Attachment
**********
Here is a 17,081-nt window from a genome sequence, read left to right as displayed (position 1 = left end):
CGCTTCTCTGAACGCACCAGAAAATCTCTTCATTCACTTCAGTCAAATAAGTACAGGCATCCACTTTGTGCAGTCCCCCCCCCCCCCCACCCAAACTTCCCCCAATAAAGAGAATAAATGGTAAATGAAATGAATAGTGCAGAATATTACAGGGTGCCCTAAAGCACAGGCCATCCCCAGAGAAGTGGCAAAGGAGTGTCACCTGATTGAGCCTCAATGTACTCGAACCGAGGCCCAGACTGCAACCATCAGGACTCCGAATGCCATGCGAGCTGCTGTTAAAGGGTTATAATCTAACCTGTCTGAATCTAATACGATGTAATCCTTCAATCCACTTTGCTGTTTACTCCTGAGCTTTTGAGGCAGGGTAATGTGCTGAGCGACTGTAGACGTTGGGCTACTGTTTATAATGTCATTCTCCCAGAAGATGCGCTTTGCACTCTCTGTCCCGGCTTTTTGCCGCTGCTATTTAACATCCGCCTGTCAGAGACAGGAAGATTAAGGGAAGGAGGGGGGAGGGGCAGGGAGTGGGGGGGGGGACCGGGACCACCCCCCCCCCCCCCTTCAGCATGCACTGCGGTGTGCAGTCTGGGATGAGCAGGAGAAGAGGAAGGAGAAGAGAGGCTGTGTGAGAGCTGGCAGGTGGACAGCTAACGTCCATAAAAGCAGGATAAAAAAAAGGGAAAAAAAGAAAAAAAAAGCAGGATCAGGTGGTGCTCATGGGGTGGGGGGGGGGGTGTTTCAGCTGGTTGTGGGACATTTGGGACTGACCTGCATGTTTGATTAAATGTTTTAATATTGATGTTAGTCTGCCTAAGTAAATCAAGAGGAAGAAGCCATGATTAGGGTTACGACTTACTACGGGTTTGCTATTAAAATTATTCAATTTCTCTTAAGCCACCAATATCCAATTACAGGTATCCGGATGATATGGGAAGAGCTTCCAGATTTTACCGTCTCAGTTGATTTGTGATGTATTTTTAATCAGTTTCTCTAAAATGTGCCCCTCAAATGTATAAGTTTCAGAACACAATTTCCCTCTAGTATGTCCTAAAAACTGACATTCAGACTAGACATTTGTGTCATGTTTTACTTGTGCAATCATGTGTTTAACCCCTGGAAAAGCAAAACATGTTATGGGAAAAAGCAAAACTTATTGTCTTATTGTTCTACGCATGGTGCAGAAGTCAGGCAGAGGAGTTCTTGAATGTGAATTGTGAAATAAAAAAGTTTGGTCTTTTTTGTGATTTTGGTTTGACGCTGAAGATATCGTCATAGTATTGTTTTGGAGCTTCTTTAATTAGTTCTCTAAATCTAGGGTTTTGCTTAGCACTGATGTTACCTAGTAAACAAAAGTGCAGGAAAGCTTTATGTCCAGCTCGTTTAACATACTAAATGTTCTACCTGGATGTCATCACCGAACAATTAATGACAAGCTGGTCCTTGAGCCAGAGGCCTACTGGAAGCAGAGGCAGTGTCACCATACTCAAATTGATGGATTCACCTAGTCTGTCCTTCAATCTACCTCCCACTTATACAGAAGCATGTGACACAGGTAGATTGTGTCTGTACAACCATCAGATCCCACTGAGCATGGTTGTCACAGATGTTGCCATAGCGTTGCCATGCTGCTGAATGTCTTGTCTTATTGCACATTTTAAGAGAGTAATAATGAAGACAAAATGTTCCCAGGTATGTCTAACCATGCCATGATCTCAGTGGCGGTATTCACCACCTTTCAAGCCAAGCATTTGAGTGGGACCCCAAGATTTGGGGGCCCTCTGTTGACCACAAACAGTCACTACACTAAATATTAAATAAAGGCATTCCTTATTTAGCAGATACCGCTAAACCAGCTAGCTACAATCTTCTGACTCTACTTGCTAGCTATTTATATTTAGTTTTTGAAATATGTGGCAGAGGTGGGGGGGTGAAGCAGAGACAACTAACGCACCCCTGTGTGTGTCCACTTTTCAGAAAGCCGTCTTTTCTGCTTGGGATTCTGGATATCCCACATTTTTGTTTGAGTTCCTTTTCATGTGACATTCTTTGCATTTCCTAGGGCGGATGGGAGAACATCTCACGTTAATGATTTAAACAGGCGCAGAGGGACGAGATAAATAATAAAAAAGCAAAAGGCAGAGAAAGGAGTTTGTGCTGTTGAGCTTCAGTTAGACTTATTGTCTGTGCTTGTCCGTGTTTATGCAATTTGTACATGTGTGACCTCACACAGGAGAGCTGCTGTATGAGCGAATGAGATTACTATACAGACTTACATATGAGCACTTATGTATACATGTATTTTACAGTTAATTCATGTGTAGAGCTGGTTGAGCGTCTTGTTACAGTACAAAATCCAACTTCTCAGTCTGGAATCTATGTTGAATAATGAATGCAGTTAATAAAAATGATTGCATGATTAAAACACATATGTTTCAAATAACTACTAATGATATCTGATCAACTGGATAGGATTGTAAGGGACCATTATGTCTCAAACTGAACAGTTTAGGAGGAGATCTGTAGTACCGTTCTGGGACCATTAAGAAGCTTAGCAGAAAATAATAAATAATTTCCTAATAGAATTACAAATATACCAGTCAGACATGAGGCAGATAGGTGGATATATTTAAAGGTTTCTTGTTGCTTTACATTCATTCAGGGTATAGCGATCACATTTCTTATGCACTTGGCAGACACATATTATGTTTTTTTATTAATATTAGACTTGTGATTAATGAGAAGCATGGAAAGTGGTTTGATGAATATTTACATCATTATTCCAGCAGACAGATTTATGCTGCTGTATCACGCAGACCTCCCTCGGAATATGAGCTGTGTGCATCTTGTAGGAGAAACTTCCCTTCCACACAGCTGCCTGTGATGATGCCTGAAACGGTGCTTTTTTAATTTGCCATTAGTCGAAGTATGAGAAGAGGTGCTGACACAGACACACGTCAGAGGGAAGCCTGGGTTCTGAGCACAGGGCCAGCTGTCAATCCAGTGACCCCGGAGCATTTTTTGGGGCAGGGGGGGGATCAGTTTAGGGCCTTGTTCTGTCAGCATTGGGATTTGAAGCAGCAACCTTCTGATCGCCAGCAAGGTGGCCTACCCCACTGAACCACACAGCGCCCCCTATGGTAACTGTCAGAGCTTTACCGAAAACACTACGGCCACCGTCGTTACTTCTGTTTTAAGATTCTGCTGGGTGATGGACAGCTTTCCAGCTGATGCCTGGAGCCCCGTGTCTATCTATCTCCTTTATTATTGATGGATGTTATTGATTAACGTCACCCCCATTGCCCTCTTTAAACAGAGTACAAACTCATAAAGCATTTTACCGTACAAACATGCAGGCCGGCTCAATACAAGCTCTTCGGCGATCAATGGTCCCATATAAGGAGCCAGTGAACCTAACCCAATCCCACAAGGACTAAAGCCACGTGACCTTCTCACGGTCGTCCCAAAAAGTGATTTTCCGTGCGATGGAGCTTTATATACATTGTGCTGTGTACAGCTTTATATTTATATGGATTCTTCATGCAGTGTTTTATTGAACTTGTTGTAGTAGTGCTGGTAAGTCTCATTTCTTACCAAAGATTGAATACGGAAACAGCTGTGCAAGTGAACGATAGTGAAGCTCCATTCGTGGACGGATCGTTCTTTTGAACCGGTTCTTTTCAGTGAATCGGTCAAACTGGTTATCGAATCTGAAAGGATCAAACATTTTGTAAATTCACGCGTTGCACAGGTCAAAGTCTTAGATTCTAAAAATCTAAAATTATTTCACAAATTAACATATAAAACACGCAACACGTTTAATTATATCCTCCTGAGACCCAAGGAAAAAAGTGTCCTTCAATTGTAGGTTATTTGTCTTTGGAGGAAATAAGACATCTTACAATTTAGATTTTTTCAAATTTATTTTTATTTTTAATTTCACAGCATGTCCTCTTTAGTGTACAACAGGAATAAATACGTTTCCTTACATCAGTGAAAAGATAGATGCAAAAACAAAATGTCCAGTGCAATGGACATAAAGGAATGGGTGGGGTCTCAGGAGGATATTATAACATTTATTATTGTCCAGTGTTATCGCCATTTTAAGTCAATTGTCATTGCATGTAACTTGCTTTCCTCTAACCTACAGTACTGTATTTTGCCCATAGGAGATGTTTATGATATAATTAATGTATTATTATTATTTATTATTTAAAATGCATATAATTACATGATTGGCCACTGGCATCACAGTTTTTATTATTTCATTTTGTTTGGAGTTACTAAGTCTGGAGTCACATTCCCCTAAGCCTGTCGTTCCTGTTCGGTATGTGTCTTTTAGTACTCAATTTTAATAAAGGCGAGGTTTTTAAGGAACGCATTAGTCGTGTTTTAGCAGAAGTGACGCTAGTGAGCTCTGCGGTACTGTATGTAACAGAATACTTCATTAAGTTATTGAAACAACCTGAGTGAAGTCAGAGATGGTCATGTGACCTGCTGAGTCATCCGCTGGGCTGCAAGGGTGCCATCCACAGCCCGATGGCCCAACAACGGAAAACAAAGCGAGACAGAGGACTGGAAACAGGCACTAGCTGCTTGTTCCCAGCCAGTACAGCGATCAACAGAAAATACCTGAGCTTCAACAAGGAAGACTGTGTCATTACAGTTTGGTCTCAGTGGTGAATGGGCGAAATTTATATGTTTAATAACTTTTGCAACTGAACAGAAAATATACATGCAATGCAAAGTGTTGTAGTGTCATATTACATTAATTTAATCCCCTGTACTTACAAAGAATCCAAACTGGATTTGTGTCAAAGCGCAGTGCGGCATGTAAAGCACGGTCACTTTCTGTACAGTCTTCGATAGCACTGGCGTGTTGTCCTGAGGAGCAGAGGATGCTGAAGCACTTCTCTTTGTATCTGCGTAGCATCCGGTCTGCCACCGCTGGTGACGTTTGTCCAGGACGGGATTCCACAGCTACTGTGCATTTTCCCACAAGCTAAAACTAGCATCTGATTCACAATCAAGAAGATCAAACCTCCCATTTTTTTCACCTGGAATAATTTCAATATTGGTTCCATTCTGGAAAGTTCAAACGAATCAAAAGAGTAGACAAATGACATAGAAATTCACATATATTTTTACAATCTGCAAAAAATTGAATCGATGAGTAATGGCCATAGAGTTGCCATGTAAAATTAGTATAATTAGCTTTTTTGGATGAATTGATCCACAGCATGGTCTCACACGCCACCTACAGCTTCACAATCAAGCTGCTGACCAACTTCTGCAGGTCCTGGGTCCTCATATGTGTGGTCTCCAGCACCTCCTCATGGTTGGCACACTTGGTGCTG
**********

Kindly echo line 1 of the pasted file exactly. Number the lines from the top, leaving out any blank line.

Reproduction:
Here is a 17,081-nt window from a genome sequence, read left to right as displayed (position 1 = left end):